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  • Hardhats for Highways


     

    National Coalition Launches “Hardhats for Highways” Campaign to Alert Congress to

    Highway Trust Fund Crisis, and the Connection Between Jobs & Transportation Funding

     

    (LAS VEGAS, NEV.)— With the federal Highway Trust Fund projected to be unable to support any new highway, bridge and public transportation improvements in fiscal year 2015, a national coalition of associations and labor unions announced today that it is launching a campaign to help educate Congress about the connection between local jobs and federal highway and transit investment.  

     

    “Hardhats for Highways” is aimed at encouraging transportation construction firms and their employees to contact their U.S. representative and senators and let them know how many local jobs depend on federal transportation funding, officials with the Transportation Construction Coalition said.  The announcement was made in Las Vegas at CONEXPO/CONAGG, one of the world’s largest construction trade shows, where more than 125,000 industry professionals are gathered March 4-8.

     

    “Members of Congress need to understand how many people back home are counting on federal transportation investments,” said Stephen E. Sandherr, the coalition’s co-chair and chief executive officer of the Associated General Contractors of America.  “Investing in roads and bridges not only makes our broader economy more efficient and vibrant, it puts a lot of men and women to work in every part of the country.”

     

    “There will be a lot fewer hardhats on America’s highway, bridge and transit improvement projects if Congress doesn’t fix the Highway Trust Fund soon,” says Pete Ruane, American Road & Transportation Builders Association president and coalition co-chair.  “The livelihoods of hundreds of thousands of workers and their families depend upon Congress finding a long-term and sustainable solution to financing the nation’s surface transportation network.”

     

    Ruane and Sandherr said the coalition is launching the campaign to escalate its efforts to ensure members of Congress understand the need to address the pending Highway Trust Fund revenue shortfall that, if left unaddressed, is predicted to threaten the Federal Highway Administration’s ability to reimburse states for already approved federal-aid projects later this year and prevent any new highway and public transportation investment in fiscal year 2015.  Federal highway investments support more than half of all U.S. road and bridge capital improvements each year, and the loss of that investment in 2015 would jeopardize hundreds of thousands of jobs in the construction and related industries, the coalition co-chairs noted.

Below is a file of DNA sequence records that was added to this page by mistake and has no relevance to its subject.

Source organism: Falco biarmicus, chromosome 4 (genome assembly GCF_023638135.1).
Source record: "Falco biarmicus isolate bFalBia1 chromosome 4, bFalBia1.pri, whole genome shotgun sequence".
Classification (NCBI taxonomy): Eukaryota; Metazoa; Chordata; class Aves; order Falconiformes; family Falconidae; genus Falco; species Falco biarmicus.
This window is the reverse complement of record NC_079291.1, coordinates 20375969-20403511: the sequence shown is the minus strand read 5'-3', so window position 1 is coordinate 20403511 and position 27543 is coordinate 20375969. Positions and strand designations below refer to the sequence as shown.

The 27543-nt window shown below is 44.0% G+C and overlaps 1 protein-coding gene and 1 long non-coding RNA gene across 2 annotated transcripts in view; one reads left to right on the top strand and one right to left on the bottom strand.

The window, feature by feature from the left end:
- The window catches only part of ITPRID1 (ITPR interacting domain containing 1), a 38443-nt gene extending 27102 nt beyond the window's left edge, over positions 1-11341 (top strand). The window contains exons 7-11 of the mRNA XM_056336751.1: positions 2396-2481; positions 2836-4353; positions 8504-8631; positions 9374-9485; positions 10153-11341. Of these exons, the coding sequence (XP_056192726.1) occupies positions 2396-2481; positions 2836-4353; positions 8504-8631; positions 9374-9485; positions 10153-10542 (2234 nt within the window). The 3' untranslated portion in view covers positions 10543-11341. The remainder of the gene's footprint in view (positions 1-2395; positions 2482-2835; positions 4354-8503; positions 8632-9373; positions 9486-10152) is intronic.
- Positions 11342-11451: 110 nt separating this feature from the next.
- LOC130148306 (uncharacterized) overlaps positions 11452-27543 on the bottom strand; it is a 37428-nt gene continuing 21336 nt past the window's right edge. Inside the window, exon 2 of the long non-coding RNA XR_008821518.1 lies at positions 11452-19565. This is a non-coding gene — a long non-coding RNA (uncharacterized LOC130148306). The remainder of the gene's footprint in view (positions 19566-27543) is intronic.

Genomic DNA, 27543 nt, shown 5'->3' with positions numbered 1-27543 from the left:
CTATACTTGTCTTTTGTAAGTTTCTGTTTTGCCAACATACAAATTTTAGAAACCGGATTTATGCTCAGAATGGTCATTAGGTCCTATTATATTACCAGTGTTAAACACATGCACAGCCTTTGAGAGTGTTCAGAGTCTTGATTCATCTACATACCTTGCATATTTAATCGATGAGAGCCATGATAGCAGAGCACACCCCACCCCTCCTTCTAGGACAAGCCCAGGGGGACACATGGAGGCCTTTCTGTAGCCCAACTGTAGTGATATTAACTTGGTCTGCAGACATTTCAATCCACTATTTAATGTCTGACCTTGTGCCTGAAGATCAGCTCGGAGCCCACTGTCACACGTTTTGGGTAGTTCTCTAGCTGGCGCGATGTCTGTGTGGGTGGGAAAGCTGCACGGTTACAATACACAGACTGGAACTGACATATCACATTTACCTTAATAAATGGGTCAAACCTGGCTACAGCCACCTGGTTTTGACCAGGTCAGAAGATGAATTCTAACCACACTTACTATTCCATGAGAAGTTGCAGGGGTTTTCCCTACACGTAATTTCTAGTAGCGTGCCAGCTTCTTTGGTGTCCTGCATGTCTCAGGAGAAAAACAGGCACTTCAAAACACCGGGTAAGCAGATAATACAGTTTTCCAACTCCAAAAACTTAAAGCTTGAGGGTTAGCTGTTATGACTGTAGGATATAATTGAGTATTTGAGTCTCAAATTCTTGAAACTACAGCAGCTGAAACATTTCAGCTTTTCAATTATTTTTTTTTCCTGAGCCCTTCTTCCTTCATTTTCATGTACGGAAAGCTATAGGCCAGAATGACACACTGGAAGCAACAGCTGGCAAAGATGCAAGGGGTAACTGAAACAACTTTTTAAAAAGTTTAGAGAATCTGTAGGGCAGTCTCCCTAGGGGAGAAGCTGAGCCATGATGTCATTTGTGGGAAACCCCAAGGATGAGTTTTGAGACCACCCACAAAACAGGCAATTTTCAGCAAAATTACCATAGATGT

Coalition officials said they would begin shipping special “Hardhats for Highways” decals to construction and related employers and local unions within the coming days.  They are asking employers and workers to write onto the decal how many jobs at their firm rely on federal highway funding, affix the decal to the firm’s hardhat, and present the hardhat to their local congressman and senators as they encourage them to support new federal transportation investments.

     

    In addition to presenting members of Congress with the special hardhats, employers and employees will be able to send “e-Hardhat” messages to Congress explaining how many jobs at their firms rely on federal transportation funding and encouraging the elected officials to support new federal transportation funding.  The coalition will track how many firms and their employees present the “Hardhats for Highways,” officials added.

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  • CEFA/IEC Hold Graduation at AGC

    The Construction Education Foundation and Independent Electrical Contractors Association held their joint Apprentice Appreciation and Awards program on February 27, 2014 at the AGC headquarters.  The event featured the largest gathering of students and employers in event history.

    Follow this link to see pictures: CEFA Graduation Banquet Pictures

    It was very fitting the event was hosted in the Henry T. Hagood, Jr. conference center.  Henry was a supporter of trade training throughout his tenure with AGC.  Henry was instrumental in creating CEFA in 2001.  Their vision was to see a broad-based training program develop so the industry could meet the demand for trained workforce.